By the co-author of The easy Guide to Your Walt Disney World Visit 2017, from the best-reviewed Disney World guidebook series ever. Paperback available on Amazon here. Kindle version available on Amazon here. PDF version available on Gumroad here.—Disney World Instructions for the First-Time Visitor

Copper Creek Villas at Disney’s Wilderness Lodge

By Dave Shute

Last week Disney World announced that the new Disney Vacation Club spaces at the Wilderness Lodge would open for booking in later March for visits beginning in mid-July.

Floor plans are available in places like this.

The already existing DVC villas here have been renamed as “Boulder Ridge,” and the new villas are called “Copper Creek.”  The new name

  • Enables different DVC contracts (regular, non-DVC folk can stay here by renting points, or cash like any other room)
  • Signals differences between the new Copper Creek floor plans and the old Boulder Ridge ones, and
  • Will require me to spend hours cleaning up the proper nomenclature on this site (and in our book)

Rather than do all that work now, I thought I’d comment instead on the apparent differences in floor plans for comparable spaces at Boulder Ridge and Copper Creek, and also compare Copper Creek’s Grand Villas and Cascade Cabins to alternatives.

Obviously I haven’t stayed in Copper Creek yet–no one has.  So the following observations come from floor plans.

  • The nice-looking, smaller floor plans are from me and of the older rooms in Boulder Ridge
  • The larger, cartoony ones are from Disney and are of the new rooms in Copper Creek.

Copper Creek is largely a redo of old southeast wing Wilderness Lodge standard rooms, but there is also a new stretch of lakeside cabins along Bay Lake.


In general,

  • Balconies are better in Copper Creek–larger, and present in every bay.
  • Decorating and art look much better in Boulder Ridge (although I’ll reserve judgment a bit on that until I stay in these rooms in person).

Which Studio you prefer is a function of whether you view the fold-down third bed/fifth sleeping spot in Boulder Ridge that disappears the dining table more as a feature or a bug. For most, if you don’t need the extra sleeping spot or capacity, Copper Creek will be the better choice.

The biggest difference to the One and Two Bedroom Villas is that Copper Creek can seat many more at the dining table, making it a better choice.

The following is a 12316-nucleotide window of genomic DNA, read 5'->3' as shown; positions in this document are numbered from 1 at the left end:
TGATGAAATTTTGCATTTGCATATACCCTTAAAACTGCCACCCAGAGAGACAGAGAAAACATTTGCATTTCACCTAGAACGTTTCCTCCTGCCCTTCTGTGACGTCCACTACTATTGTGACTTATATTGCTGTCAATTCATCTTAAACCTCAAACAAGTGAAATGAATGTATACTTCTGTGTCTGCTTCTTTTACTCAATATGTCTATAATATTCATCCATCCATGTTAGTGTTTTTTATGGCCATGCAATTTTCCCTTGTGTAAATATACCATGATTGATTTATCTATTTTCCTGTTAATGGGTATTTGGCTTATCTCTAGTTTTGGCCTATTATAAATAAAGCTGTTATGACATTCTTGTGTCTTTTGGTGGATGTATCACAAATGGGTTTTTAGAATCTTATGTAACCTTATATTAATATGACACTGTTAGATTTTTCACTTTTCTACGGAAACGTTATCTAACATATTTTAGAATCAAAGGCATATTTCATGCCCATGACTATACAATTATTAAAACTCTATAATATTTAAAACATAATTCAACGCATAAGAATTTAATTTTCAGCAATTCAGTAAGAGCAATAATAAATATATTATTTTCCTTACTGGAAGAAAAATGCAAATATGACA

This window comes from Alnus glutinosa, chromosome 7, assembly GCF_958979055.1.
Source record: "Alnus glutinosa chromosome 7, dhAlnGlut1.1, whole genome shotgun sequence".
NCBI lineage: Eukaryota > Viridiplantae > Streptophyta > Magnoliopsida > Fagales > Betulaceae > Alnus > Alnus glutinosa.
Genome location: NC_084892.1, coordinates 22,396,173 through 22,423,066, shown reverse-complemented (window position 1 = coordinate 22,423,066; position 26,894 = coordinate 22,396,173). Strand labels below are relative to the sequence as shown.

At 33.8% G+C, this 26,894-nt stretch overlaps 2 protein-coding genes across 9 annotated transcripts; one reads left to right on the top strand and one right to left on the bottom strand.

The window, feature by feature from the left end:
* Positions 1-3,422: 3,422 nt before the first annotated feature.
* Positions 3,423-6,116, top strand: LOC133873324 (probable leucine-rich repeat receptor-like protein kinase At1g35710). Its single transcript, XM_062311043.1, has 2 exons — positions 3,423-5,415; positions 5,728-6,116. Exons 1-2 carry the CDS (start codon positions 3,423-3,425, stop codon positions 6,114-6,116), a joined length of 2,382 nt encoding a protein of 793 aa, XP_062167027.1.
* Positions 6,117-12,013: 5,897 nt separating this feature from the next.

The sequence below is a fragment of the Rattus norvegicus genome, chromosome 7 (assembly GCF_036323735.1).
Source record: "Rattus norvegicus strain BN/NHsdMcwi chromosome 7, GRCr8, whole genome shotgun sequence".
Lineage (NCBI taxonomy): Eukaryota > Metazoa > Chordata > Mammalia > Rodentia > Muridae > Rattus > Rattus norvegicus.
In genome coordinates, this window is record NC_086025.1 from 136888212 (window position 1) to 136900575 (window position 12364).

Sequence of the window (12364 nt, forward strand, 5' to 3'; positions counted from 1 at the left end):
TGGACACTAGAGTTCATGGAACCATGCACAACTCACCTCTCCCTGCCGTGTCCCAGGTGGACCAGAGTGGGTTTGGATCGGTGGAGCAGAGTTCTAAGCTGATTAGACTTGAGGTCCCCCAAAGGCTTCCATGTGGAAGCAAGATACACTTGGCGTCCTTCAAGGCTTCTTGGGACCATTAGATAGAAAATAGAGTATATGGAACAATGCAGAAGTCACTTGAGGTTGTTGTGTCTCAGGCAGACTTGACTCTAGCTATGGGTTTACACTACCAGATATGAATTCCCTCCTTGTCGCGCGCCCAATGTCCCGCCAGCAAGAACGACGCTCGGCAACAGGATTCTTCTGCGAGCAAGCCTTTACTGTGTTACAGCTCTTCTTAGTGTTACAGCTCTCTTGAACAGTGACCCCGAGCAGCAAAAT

Complicating all this for Studios, One and Two Bedroom Villas is the theming differences between the old Boulder Ridge building and the refurbed Wilderness Lodge wing that holds these spaces for Copper Creek.

The glory of the Wilderness Lodge is its lobby; those staying in Copper Creek will see more of its lobby; QED.

However, Boulder Ridge has a real charm of its own, has better decor and colors, is closer to the bus stop (but farther from the Magic Kingdom boat), and will likely be more tranquil than Copper Creek.


There’s no Grand Villas in Boulder Ridge to compare the Copper Creek Grand Villas to, but compared to other DVC grand Villas those in Copper Creek are astonishing.

The Cascade Cabins also have nothing comparable at Boulder Ridge, but are similar to the Bungalows at the Polynesian, without the theme park view. I am a tad troubled by the potential for people to confuse these with the Cabins at Fort Wilderness (more people than you’d guess mix up the two resorts, or think they are the same thing).


Copper Creek Studios have a larger balcony and a smaller closet than those in Boulder Ridge.

They also do not include the fold-down bed that makes the table go away when it is used.

This apparently means that these rooms will sleep 4 on two spots, rather than 5 on three spots…but the strange dashing on the coffee table in front of the sofa makes me wonder if this is an ottoman bed a la All-Star Music Family Suites.

Reactions to the fold down bed in Boulder Ridge have been mixed, with some loving the extra sleeping spot and added capacity, and others resenting that, when used, it takes the table away.


You’ll see varying figures for the size of One Bedroom Villas at Copper Creek.  Since they are built on the bays of two old standard rooms, this is pretty straightforward–they are 680 to 690 square feet, depending on your source for Wilderness Lodge room sizes.

One Bedroom Villas at Copper Creek also have the larger balconies and smaller closets of the Copper Creek Studios.

The king bedroom side and bath have similar amenities and layouts to Boulder Ridge, but with more right angles.

The floor plan of the living/dining/kitchen side–and the only good artist’s rendering that I’ve found of Copper Creek spaces–shows some distinctive changes.